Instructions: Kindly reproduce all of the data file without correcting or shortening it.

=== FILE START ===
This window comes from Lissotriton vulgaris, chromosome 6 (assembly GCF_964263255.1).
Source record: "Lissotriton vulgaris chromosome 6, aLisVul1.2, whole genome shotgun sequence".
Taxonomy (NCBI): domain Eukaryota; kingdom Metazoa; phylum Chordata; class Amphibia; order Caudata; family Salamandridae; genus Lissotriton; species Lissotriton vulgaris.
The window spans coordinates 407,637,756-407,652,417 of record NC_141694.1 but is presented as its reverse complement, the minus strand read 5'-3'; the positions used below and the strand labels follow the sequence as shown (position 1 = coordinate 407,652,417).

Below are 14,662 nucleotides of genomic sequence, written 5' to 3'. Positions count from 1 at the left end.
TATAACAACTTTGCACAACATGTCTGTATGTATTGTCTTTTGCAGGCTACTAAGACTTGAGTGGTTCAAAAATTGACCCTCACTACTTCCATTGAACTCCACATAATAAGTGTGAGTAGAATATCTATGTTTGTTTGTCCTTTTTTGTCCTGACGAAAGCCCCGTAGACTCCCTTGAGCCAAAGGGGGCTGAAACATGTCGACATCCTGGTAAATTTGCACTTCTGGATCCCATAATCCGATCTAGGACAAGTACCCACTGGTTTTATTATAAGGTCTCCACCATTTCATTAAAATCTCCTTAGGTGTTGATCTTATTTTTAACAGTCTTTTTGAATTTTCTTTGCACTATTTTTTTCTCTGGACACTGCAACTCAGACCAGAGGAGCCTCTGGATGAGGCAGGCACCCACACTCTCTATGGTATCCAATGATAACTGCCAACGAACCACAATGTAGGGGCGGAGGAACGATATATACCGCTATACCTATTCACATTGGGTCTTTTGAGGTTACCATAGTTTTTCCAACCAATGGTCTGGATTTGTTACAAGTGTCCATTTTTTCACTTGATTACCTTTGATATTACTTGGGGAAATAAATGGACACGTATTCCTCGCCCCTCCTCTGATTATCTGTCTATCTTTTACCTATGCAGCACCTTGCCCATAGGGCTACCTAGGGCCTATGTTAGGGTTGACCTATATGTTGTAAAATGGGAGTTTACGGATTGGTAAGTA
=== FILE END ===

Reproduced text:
This window comes from Lissotriton vulgaris, chromosome 6 (assembly GCF_964263255.1).
Source record: "Lissotriton vulgaris chromosome 6, aLisVul1.2, whole genome shotgun sequence".
Taxonomy (NCBI): domain Eukaryota; kingdom Metazoa; phylum Chordata; class Amphibia; order Caudata; family Salamandridae; genus Lissotriton; species Lissotriton vulgaris.
The window spans coordinates 407,637,756-407,652,417 of record NC_141694.1 but is presented as its reverse complement, the minus strand read 5'-3'; the positions used below and the strand labels follow the sequence as shown (position 1 = coordinate 407,652,417).

Below are 14,662 nucleotides of genomic sequence, written 5' to 3'. Positions count from 1 at the left end.
TATAACAACTTTGCACAACATGTCTGTATGTATTGTCTTTTGCAGGCTACTAAGACTTGAGTGGTTCAAAAATTGACCCTCACTACTTCCATTGAACTCCACATAATAAGTGTGAGTAGAATATCTATGTTTGTTTGTCCTTTTTTGTCCTGACGAAAGCCCCGTAGACTCCCTTGAGCCAAAGGGGGCTGAAACATGTCGACATCCTGGTAAATTTGCACTTCTGGATCCCATAATCCGATCTAGGACAAGTACCCACTGGTTTTATTATAAGGTCTCCACCATTTCATTAAAATCTCCTTAGGTGTTGATCTTATTTTTAACAGTCTTTTTGAATTTTCTTTGCACTATTTTTTTCTCTGGACACTGCAACTCAGACCAGAGGAGCCTCTGGATGAGGCAGGCACCCACACTCTCTATGGTATCCAATGATAACTGCCAACGAACCACAATGTAGGGGCGGAGGAACGATATATACCGCTATACCTATTCACATTGGGTCTTTTGAGGTTACCATAGTTTTTCCAACCAATGGTCTGGATTTGTTACAAGTGTCCATTTTTTCACTTGATTACCTTTGATATTACTTGGGGAAATAAATGGACACGTATTCCTCGCCCCTCCTCTGATTATCTGTCTATCTTTTACCTATGCAGCACCTTGCCCATAGGGCTACCTAGGGCCTATGTTAGGGTTGACCTATATGTTGTAAAATGGGAGTTTACGGATTGGTAAGTA